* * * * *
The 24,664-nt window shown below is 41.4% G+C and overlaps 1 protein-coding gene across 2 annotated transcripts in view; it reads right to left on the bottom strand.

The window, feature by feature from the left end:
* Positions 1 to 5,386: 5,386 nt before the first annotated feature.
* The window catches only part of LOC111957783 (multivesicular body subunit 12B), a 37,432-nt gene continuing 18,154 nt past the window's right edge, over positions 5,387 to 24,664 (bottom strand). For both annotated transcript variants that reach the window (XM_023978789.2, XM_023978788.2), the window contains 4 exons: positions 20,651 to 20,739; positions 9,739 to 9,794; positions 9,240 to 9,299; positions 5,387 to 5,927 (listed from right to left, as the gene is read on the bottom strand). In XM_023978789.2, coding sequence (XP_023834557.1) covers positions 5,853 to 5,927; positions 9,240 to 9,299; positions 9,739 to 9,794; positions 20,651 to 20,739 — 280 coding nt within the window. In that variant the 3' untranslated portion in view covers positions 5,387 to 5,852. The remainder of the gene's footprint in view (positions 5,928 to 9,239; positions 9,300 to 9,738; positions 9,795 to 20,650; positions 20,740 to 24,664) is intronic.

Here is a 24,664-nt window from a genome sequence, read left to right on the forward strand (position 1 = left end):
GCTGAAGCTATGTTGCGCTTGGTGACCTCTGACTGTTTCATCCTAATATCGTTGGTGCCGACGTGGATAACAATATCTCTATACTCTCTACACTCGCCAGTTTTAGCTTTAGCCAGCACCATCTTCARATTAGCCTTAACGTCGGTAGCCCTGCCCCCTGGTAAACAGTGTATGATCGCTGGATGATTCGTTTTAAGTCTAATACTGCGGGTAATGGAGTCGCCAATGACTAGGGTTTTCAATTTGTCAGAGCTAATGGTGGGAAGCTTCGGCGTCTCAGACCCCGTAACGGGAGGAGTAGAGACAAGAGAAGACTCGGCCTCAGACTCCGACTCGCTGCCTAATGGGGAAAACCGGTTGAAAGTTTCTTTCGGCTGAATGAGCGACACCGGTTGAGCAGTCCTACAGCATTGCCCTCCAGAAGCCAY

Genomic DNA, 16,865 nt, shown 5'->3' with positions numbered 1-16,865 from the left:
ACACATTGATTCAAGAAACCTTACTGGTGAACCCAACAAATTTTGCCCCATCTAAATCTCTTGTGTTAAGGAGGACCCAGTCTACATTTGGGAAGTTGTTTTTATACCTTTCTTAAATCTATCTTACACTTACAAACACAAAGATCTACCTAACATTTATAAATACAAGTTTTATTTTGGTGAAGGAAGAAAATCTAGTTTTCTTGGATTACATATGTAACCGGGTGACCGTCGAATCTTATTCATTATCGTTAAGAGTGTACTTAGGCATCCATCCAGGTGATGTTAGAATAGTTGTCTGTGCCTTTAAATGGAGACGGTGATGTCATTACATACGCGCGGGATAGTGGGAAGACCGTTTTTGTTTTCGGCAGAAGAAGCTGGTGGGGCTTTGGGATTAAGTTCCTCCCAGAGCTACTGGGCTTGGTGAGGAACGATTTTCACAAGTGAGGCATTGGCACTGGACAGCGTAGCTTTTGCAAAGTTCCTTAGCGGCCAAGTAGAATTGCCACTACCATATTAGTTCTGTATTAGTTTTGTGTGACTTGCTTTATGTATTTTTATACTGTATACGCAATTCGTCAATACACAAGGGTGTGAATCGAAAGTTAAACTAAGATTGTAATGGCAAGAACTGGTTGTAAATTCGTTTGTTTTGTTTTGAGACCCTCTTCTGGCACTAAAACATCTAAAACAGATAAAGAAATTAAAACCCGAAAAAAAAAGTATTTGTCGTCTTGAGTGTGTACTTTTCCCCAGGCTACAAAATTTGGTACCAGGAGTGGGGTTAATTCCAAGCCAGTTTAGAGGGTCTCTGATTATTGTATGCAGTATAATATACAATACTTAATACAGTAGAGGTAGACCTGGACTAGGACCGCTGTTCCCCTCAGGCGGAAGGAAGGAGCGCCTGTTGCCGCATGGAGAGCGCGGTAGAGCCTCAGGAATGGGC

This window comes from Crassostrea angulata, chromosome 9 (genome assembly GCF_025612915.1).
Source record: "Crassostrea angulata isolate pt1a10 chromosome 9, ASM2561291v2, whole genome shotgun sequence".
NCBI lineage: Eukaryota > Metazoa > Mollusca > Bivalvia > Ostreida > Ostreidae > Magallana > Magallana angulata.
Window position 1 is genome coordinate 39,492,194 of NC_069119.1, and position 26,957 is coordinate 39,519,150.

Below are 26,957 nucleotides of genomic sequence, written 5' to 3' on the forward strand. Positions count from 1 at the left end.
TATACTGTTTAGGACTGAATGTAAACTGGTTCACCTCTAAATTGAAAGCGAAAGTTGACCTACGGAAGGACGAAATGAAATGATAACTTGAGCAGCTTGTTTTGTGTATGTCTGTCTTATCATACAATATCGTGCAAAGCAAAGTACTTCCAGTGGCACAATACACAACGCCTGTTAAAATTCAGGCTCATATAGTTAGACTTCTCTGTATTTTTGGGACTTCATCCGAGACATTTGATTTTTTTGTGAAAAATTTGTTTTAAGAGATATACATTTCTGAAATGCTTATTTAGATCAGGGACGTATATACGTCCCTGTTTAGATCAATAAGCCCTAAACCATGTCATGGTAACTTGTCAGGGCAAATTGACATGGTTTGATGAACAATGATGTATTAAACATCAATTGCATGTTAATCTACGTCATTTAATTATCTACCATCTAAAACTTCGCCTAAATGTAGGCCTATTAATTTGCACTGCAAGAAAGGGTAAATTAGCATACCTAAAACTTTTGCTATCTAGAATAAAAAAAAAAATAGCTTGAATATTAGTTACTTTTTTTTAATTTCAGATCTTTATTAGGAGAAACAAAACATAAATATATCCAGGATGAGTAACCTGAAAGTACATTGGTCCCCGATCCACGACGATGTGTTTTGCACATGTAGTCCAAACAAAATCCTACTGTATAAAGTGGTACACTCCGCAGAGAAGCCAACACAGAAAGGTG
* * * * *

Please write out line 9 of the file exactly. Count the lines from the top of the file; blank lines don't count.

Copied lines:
This window comes from Crassostrea angulata, chromosome 9 (genome assembly GCF_025612915.1).